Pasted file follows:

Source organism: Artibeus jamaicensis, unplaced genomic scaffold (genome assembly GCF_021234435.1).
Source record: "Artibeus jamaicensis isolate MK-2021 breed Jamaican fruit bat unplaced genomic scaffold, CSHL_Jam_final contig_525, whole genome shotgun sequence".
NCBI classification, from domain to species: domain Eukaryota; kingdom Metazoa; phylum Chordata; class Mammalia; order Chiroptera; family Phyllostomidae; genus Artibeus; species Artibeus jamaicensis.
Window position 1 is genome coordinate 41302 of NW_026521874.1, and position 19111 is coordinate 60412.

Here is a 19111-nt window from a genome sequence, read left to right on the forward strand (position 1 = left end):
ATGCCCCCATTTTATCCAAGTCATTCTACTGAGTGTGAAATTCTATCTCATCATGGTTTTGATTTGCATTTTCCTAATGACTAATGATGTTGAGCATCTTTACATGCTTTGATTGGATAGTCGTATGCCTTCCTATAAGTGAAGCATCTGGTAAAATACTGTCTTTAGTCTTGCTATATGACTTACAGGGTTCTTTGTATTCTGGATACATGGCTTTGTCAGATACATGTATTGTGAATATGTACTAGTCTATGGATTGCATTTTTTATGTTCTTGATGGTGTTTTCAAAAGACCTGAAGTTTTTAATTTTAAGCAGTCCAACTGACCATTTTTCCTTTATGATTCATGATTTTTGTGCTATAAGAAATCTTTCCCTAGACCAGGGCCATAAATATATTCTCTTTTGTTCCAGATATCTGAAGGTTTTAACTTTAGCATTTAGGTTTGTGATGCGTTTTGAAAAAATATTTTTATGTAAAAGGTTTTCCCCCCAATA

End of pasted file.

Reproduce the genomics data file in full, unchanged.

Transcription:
Source organism: Artibeus jamaicensis, unplaced genomic scaffold (genome assembly GCF_021234435.1).
Source record: "Artibeus jamaicensis isolate MK-2021 breed Jamaican fruit bat unplaced genomic scaffold, CSHL_Jam_final contig_525, whole genome shotgun sequence".
NCBI classification, from domain to species: domain Eukaryota; kingdom Metazoa; phylum Chordata; class Mammalia; order Chiroptera; family Phyllostomidae; genus Artibeus; species Artibeus jamaicensis.
Window position 1 is genome coordinate 41302 of NW_026521874.1, and position 19111 is coordinate 60412.

Here is a 19111-nt window from a genome sequence, read left to right on the forward strand (position 1 = left end):
ATGCCCCCATTTTATCCAAGTCATTCTACTGAGTGTGAAATTCTATCTCATCATGGTTTTGATTTGCATTTTCCTAATGACTAATGATGTTGAGCATCTTTACATGCTTTGATTGGATAGTCGTATGCCTTCCTATAAGTGAAGCATCTGGTAAAATACTGTCTTTAGTCTTGCTATATGACTTACAGGGTTCTTTGTATTCTGGATACATGGCTTTGTCAGATACATGTATTGTGAATATGTACTAGTCTATGGATTGCATTTTTTATGTTCTTGATGGTGTTTTCAAAAGACCTGAAGTTTTTAATTTTAAGCAGTCCAACTGACCATTTTTCCTTTATGATTCATGATTTTTGTGCTATAAGAAATCTTTCCCTAGACCAGGGCCATAAATATATTCTCTTTTGTTCCAGATATCTGAAGGTTTTAACTTTAGCATTTAGGTTTGTGATGCGTTTTGAAAAAATATTTTTATGTAAAAGGTTTTCCCCCCAATA